Parkdale liberty article for Love/Nomads
Street youth show art at Gallery 1313
By: Erin Hatfield
Art is the only thing that brings David Michael Rendall fulfillment.
The 22 year old says painting helps him grow and express himself, but at the same time it can be his downfall.
“Art is kind of the only thing I have ever been really good at,” he told the Villager in an interview.
In pursuit of his passion for painting, Rendall found himself broke and living off soup kitchens.
“It is really hard to focus on your creative expression if that is what you are doing to survive,” he said.
He has been living at Eva’s Phoenix for about two months. It’s a place that offers transitional housing for street youths. But along with giving him a warm place to rest his head at night, it’s awarded him an opportunity to showcase his work at Gallery 1313 on Queen Street West, as part of the 6th Annual Juried Love Exhibition: Mask.
The Love Exhibition works to raise awareness about society’s responsibility to support others. Each year, the proceeds from the show support community-based organizations. This year’s proceeds will go towards Nomads, an art program for street youth.
“Through this project, we have had the opportunity to bring together street-involved youth from programs: Sketch, Evergreen and Eva’s Phoenix (all organizations catering to street-involved youth),” said Stanzie Tooth, an intern with Lonsdale Gallery.
“We provided these programs with art supplies, so that their membership could also make entries for the show.”
Rendall’s series of paintings, he said, represent the idea that people are punctured.
“We are not a perfect circle,” Rendall said. “We have a hole in us and that is where we express ourselves.”
Jamie Wolfond, who is an artist as well as the nephew to the owner of Lonsdale Gallery, which curates the Love Exhibition, came up with the idea of involving street youth in the show.
“The whole art scene in street culture has interested me for a long time,” he said. “When you work with people that have had more intense life experiences than your average person, you are bound to get more meaningful work.”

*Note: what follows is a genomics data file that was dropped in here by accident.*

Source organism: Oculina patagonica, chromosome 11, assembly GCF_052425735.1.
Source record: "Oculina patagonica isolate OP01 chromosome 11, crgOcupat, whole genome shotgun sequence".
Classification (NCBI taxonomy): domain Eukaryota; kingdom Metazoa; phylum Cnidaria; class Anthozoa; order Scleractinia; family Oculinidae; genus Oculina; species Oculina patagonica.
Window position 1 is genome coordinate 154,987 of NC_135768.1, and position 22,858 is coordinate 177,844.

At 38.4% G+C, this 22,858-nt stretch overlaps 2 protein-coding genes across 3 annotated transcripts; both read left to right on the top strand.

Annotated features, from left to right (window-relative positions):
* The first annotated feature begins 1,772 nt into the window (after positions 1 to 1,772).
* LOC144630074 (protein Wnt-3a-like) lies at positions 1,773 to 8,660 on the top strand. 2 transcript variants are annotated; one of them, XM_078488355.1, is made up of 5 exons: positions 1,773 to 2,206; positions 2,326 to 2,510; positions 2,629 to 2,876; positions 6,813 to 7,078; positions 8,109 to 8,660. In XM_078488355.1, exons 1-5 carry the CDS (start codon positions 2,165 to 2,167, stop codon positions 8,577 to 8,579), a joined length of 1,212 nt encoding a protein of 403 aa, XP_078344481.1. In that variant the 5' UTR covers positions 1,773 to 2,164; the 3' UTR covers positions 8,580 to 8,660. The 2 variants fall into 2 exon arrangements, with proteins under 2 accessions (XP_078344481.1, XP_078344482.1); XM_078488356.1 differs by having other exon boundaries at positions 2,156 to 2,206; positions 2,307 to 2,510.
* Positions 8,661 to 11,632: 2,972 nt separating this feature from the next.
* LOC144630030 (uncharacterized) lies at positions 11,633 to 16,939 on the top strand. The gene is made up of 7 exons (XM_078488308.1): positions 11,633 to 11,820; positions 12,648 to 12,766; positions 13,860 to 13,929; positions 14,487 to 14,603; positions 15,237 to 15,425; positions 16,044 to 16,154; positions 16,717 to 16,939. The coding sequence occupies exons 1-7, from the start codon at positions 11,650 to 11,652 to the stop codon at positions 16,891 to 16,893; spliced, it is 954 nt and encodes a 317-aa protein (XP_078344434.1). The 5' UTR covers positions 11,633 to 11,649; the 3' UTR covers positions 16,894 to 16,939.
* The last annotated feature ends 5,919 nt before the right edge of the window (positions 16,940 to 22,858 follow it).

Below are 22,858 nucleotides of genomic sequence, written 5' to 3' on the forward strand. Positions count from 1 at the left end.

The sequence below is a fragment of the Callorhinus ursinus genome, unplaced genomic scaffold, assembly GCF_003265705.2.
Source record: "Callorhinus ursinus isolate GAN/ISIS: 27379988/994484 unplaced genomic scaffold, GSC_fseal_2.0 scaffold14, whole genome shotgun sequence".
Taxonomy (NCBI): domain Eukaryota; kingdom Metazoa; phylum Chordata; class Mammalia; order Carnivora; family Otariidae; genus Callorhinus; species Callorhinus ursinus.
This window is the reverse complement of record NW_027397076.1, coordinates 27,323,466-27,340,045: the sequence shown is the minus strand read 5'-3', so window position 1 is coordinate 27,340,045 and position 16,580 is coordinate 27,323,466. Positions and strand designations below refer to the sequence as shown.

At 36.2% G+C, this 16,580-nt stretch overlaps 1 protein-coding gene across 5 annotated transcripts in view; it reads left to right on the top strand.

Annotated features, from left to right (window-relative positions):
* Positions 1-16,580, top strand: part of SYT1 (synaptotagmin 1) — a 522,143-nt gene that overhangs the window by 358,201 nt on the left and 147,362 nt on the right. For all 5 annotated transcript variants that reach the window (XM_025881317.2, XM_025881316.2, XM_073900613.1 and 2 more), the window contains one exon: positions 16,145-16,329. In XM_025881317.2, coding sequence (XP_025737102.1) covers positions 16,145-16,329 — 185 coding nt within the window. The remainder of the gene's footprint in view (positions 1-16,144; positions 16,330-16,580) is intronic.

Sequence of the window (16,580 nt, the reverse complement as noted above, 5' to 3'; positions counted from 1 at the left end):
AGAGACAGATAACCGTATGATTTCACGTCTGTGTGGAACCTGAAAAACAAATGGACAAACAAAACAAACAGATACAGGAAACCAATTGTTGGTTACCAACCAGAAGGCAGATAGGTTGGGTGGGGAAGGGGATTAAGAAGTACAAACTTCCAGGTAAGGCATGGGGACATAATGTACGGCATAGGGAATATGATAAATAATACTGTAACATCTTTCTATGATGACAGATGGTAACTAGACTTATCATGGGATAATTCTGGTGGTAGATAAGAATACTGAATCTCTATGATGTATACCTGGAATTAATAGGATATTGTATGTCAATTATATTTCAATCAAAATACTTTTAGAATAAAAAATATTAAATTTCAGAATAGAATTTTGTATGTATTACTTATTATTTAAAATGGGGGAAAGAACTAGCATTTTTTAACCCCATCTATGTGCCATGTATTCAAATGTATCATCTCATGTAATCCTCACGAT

The annual Love Exhibition was the perfect opportunity to give the street youth some exposure for their art and possibly raise funds for them.
There are 12 artists showing in the Nomads exhibition and 35 artists in the Love Exhibition.
The idea is to create a bridge between professional artists and the artists in the program and to show the street youths’ art in a way and at a gallery that respects their work.
“Our dream for the project is that we will create an art mentorship program that will help the youth expand on their creative skills,” Tooth said.
“Some of the youth we are dealing with have had problems with drugs and alcohol, so it is great to support a pastime that is positive in nature.”
Elaine Belore, a program supervisor at Eva’s Phoenix, explained they are always looking for ways to partner with the community and she saw the Love Exhibition as a perfect pairing.
“I thought this was a great opportunity for our street-involved youth to present their art,” Belore said. “We are youth that are interested in art, the bottom line is they don’t have a lot of opportunity to show.”
Among their peers, the artists at Eva’s Phoenix are known as just that, true artists.
This show, Belore said, gives the general public an opportunity to see them in the same light.
Visit www.g1313.org for more information on the show.